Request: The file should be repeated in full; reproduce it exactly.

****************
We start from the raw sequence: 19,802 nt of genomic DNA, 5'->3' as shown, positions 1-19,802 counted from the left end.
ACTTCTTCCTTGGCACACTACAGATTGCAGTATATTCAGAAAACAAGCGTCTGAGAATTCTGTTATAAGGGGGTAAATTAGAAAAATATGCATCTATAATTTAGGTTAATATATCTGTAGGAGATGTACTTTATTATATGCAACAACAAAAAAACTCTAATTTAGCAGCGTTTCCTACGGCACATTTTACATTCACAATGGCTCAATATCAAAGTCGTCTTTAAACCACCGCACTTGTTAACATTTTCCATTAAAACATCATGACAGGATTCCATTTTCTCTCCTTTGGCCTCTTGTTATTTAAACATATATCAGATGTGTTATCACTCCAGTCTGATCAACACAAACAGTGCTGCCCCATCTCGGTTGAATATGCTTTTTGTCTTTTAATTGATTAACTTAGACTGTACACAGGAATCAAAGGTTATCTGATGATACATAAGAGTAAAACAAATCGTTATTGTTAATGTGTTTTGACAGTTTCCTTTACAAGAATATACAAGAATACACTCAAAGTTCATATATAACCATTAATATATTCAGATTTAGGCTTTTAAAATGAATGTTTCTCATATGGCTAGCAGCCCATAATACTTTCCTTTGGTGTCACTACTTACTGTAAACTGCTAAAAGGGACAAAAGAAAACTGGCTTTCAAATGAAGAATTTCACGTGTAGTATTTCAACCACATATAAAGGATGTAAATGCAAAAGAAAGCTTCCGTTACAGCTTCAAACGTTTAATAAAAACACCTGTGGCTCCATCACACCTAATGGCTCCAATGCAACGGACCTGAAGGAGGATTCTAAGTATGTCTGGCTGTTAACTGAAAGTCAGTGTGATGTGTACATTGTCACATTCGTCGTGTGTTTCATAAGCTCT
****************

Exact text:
We start from the raw sequence: 19,802 nt of genomic DNA, 5'->3' as shown, positions 1-19,802 counted from the left end.
ACTTCTTCCTTGGCACACTACAGATTGCAGTATATTCAGAAAACAAGCGTCTGAGAATTCTGTTATAAGGGGGTAAATTAGAAAAATATGCATCTATAATTTAGGTTAATATATCTGTAGGAGATGTACTTTATTATATGCAACAACAAAAAAACTCTAATTTAGCAGCGTTTCCTACGGCACATTTTACATTCACAATGGCTCAATATCAAAGTCGTCTTTAAACCACCGCACTTGTTAACATTTTCCATTAAAACATCATGACAGGATTCCATTTTCTCTCCTTTGGCCTCTTGTTATTTAAACATATATCAGATGTGTTATCACTCCAGTCTGATCAACACAAACAGTGCTGCCCCATCTCGGTTGAATATGCTTTTTGTCTTTTAATTGATTAACTTAGACTGTACACAGGAATCAAAGGTTATCTGATGATACATAAGAGTAAAACAAATCGTTATTGTTAATGTGTTTTGACAGTTTCCTTTACAAGAATATACAAGAATACACTCAAAGTTCATATATAACCATTAATATATTCAGATTTAGGCTTTTAAAATGAATGTTTCTCATATGGCTAGCAGCCCATAATACTTTCCTTTGGTGTCACTACTTACTGTAAACTGCTAAAAGGGACAAAAGAAAACTGGCTTTCAAATGAAGAATTTCACGTGTAGTATTTCAACCACATATAAAGGATGTAAATGCAAAAGAAAGCTTCCGTTACAGCTTCAAACGTTTAATAAAAACACCTGTGGCTCCATCACACCTAATGGCTCCAATGCAACGGACCTGAAGGAGGATTCTAAGTATGTCTGGCTGTTAACTGAAAGTCAGTGTGATGTGTACATTGTCACATTCGTCGTGTGTTTCATAAGCTCT